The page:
2
votes
1answer
295 views

Do all cultures have the 5 senses?

In English speaking cultures, we have the 5 traditional senses (sight, sound, taste, touch and smell), but I'm wondering if other cultures have only one word for two of those things, ie taste being ...
2
votes
1answer
347 views

How to determine difficulty of a word if its frequency in a corpus is known?

What is known in general about the relationship between word difficulty and word frequency? That is, for a given word, suppose I know the frequency with which it (or its word stem) is encountered in ...
2
votes
1answer
150 views

What is considered the smallest possible sample size for word frequency lists used in FL instruction?

I've been engaged in a conversation on another site pertaining to frequency analysis, particularly in relation to the 1966 work Buntús Gaeilge, Colmán Ó Huallacháin; Ireland. Department of ...
2
votes
2answers
7k views

What are the constituent morphemes in 'preposition'?

The word preposition. I am trying to break down a series of words into their constituent morphemes and am having trouble with the word 'preposition'. I can obviously see that the 'pre-' is a morpheme ...
2
votes
1answer
75 views

Animal or plant names used to describe children

I noticed in a few languages that people can address children using names of animals or plants, to show affection. For example in English you get: pumpkin, tiger (sorry, can't think of more examples,...
2
votes
1answer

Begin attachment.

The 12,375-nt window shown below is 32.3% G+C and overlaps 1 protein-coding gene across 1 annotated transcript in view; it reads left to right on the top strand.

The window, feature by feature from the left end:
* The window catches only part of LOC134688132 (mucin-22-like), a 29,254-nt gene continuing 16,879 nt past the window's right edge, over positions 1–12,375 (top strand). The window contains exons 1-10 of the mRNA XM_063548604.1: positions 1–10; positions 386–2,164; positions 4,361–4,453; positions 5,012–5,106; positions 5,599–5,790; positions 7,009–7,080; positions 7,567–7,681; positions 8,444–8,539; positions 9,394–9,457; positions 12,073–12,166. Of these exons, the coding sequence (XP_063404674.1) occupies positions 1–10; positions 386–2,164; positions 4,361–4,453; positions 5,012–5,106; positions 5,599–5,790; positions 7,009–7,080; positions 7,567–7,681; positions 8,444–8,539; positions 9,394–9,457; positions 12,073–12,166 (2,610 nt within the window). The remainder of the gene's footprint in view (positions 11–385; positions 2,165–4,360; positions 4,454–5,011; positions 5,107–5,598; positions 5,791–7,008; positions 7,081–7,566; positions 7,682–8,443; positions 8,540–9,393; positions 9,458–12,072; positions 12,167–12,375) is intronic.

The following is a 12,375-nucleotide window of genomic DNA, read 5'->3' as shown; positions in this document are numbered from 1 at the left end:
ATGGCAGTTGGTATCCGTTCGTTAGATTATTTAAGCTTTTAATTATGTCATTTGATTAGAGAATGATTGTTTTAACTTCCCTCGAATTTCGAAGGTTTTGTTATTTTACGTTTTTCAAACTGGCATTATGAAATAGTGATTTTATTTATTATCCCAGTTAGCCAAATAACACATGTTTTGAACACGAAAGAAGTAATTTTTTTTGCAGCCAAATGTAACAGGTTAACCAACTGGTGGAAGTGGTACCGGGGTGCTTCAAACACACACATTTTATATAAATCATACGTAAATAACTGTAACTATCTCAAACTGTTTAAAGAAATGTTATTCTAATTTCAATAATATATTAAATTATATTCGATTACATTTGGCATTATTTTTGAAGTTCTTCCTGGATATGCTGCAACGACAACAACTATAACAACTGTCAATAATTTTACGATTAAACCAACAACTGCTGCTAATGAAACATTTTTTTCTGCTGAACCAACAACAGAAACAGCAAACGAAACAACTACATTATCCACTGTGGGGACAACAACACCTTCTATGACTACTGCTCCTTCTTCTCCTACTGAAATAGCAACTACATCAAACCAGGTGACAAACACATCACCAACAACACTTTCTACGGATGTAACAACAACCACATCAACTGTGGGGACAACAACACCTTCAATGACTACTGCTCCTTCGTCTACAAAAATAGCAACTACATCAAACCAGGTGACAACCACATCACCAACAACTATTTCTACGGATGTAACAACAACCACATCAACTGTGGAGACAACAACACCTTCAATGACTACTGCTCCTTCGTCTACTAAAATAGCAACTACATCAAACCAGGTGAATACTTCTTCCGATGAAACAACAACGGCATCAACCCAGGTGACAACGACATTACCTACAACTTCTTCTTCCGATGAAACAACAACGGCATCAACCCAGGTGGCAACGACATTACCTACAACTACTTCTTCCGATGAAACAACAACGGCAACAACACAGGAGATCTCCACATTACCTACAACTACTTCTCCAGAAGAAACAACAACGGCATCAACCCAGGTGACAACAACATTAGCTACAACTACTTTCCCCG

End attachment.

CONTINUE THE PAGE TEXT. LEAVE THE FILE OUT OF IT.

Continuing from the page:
186 views

When speaking a foreign language, why do people use the corresponding word of their native language for the word “so”?

I have noticed people using the word for "so" (in order to / therefore) in their language, rather than the language they are trying to speak. This happens with persons who are otherwise very ...
2
votes
1answer
264 views

Help understanding “degree of overall vocabulary divergence”

There was an article published with a diagram showing Lexical Difference: http://elms.wordpress.com/2008/03/04/lexical-distance-among-languages-of-europe/. It cites a Russian source "K. Tyshchenko (...
2
votes
0answers
149 views

Does Japanese have as many English-derived words as English has French-derived words?

According to current corpora and other tools used by language researchers, does the current vocabulary of Japanese already contain as many words borrowed/derived from English as the number of English ...
2
votes
0answers
131 views

Constructing/borrowing of complex scientific/technological/financial vocabulary in Esperanto [closed]

Most Esperanto scientific, some technology-specific, or financial dictionaries available online cover vast range, but mostly old terminology that was around for many years. How does one translate or ...
1
vote
4answers
276 views

Are there people who intentionally refuse to use some words even if the majority does it?

Suppose one person does not like one word or expression. He would have to use it though, so then he chooses a substitute. The majority of the people however use that word. Now, since one meaning of ...
1
vote
2answers
70 views

What purpose do obscure words serve?

Inspired by a question about a rare, obsolete word psithurism. What purpose in human language is served by having words, communicative acts, that are very unlikely to communicate anything due to the ...
1
vote
2answers
936 views

What languages other than English distinguish 'poison' and 'venom'

The English language distinguishes the terms "poison" and "venom", with "toxin" sometimes used as a general classifier for both: Venomous organisms deliver or inject venom into other organisms ...